In 1714, the poem reappeared as part of The Fable of the Bees, or: Private Vices, Publick Benefits, in which Mandeville explains and defends the claim that private vices lead to public benefits. Mandeville does so by examining human nature in the same meticulous way "a surgeon studies a carcass". This uncompromising examination leads him to conclude that man is "a compound of various Passions, that all of them, as they are provoked, come uppermost, and govern him whether he will or no." The gratification of these passions, Mandeville writes, is wholly selfish. Mandeville defines vice as "every thing, which […] Man should commit to gratify any of his Appetites," and virtue as "every Performance, by which Man, contrary to the impulse of Nature, should endeavour the Benefit of others, or the Conquest of his own Passions out of a Rational Ambition of Being good." But, since on Mandeville's view of human nature, man is a selfish creature, wholly governed by his passions, people's behaviour will always be vicious, and true virtue can have no role in managing people's destructive desires. Should people become virtuous through divine grace, no one would pursue temporal success and society would go the way of the bees. Thus, virtue has no connection with maintaining society or worldly success. (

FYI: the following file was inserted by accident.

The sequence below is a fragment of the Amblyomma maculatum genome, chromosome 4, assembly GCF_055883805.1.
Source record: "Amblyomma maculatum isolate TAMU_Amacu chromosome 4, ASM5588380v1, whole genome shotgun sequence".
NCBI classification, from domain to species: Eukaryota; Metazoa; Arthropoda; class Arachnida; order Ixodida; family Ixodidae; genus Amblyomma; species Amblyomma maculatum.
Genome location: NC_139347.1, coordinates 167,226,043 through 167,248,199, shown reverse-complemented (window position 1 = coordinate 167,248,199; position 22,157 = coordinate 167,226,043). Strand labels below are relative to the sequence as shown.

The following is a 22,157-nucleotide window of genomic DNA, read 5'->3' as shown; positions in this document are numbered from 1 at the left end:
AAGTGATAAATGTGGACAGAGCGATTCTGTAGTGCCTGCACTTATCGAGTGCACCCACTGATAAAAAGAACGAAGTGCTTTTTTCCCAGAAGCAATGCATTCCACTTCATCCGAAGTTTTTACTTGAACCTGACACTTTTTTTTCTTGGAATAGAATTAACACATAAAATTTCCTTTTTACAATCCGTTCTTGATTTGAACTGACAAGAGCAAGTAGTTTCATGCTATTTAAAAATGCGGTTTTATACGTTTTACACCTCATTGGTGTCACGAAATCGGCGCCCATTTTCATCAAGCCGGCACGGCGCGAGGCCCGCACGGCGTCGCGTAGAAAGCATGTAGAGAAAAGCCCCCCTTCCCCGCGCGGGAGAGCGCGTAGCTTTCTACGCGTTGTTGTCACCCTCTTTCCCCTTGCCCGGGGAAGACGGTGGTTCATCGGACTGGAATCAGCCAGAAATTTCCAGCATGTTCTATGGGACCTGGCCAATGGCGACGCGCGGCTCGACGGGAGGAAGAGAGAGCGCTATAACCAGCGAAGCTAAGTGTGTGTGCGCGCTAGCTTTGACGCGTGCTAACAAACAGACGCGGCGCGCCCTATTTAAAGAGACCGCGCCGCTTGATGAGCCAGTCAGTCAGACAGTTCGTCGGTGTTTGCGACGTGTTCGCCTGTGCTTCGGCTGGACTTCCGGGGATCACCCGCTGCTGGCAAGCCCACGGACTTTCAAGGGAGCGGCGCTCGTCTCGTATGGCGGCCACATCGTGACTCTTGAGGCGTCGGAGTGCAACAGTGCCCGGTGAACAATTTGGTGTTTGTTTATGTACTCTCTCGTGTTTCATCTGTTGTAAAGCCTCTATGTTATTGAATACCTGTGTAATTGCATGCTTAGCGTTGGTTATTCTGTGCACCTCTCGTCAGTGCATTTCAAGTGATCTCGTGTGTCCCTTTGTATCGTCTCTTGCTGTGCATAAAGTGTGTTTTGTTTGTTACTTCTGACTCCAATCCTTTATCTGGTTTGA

Serving others by serving self. (the alternative: serving self by serving others). In the eighteenth century such thoughts may have seemed novel and promising. Indeed the vice of greed and self-interest did release huge amounts of energy. But now, at the end of that run, some of us may ask ourselves: Is that the best we can come up with? Can there be an economic and social system based on serving self by serving others that still unleashes creative energy?

As we wrote last week, the main problem with all the modern economic systems, capitalist or socialist, comes from the presence of perhaps 6% of the population with no conscience: psychopaths:

[N]eoclassical ideology has been a boon to those in our midst who are incapable of moral reasoning: psychopaths, those with no conscience. In fact, it could be argued that Neoclassical economics could only be the basis of organizing society if either no one were psychopathic or if everyone were. In our mixed world, where perhaps 6% of the people have no conscience, neoclassical economics is a way station to tyranny since it simultaneously provides a way for the unscrupulous to gain wealth and power while inhibiting the natural conscience-based morality of normal humanity.